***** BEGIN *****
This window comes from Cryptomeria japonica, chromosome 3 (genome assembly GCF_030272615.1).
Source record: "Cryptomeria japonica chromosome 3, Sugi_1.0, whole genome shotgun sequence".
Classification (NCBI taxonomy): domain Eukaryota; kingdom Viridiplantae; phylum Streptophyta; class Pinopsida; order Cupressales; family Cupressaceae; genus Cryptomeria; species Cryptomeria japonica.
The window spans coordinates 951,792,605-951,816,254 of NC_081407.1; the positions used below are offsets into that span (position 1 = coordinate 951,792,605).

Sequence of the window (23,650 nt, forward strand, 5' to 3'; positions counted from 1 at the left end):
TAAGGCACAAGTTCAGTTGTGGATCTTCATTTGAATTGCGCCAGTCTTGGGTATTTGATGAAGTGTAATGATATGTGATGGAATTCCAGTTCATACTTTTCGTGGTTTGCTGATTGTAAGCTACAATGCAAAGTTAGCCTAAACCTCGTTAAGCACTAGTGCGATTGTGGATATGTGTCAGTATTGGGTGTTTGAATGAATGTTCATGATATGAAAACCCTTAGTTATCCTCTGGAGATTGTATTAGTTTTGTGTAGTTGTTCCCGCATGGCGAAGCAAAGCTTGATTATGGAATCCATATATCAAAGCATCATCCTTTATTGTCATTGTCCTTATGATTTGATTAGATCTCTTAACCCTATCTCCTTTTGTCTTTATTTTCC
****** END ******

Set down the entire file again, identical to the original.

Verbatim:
This window comes from Cryptomeria japonica, chromosome 3 (genome assembly GCF_030272615.1).
Source record: "Cryptomeria japonica chromosome 3, Sugi_1.0, whole genome shotgun sequence".
Classification (NCBI taxonomy): domain Eukaryota; kingdom Viridiplantae; phylum Streptophyta; class Pinopsida; order Cupressales; family Cupressaceae; genus Cryptomeria; species Cryptomeria japonica.
The window spans coordinates 951,792,605-951,816,254 of NC_081407.1; the positions used below are offsets into that span (position 1 = coordinate 951,792,605).

Sequence of the window (23,650 nt, forward strand, 5' to 3'; positions counted from 1 at the left end):
TAAGGCACAAGTTCAGTTGTGGATCTTCATTTGAATTGCGCCAGTCTTGGGTATTTGATGAAGTGTAATGATATGTGATGGAATTCCAGTTCATACTTTTCGTGGTTTGCTGATTGTAAGCTACAATGCAAAGTTAGCCTAAACCTCGTTAAGCACTAGTGCGATTGTGGATATGTGTCAGTATTGGGTGTTTGAATGAATGTTCATGATATGAAAACCCTTAGTTATCCTCTGGAGATTGTATTAGTTTTGTGTAGTTGTTCCCGCATGGCGAAGCAAAGCTTGATTATGGAATCCATATATCAAAGCATCATCCTTTATTGTCATTGTCCTTATGATTTGATTAGATCTCTTAACCCTATCTCCTTTTGTCTTTATTTTCC